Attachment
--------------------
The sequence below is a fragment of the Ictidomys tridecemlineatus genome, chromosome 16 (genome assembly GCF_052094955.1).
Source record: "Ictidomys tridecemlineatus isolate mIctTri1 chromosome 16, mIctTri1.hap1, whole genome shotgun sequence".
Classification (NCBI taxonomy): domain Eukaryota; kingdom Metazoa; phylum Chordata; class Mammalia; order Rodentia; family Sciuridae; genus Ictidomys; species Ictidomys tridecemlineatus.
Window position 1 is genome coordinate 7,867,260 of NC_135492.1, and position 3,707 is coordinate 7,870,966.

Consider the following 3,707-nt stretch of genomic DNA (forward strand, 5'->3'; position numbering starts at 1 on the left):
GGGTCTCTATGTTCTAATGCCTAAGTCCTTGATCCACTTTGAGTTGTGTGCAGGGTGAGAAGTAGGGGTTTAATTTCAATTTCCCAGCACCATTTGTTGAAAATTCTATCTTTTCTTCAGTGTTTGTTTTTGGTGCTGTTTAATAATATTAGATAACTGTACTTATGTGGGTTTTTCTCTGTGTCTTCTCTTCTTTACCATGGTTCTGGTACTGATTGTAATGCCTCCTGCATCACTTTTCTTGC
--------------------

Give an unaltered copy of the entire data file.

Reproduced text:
The sequence below is a fragment of the Ictidomys tridecemlineatus genome, chromosome 16 (genome assembly GCF_052094955.1).
Source record: "Ictidomys tridecemlineatus isolate mIctTri1 chromosome 16, mIctTri1.hap1, whole genome shotgun sequence".
Classification (NCBI taxonomy): domain Eukaryota; kingdom Metazoa; phylum Chordata; class Mammalia; order Rodentia; family Sciuridae; genus Ictidomys; species Ictidomys tridecemlineatus.
Window position 1 is genome coordinate 7,867,260 of NC_135492.1, and position 3,707 is coordinate 7,870,966.

Consider the following 3,707-nt stretch of genomic DNA (forward strand, 5'->3'; position numbering starts at 1 on the left):
GGGTCTCTATGTTCTAATGCCTAAGTCCTTGATCCACTTTGAGTTGTGTGCAGGGTGAGAAGTAGGGGTTTAATTTCAATTTCCCAGCACCATTTGTTGAAAATTCTATCTTTTCTTCAGTGTTTGTTTTTGGTGCTGTTTAATAATATTAGATAACTGTACTTATGTGGGTTTTTCTCTGTGTCTTCTCTTCTTTACCATGGTTCTGGTACTGATTGTAATGCCTCCTGCATCACTTTTCTTGC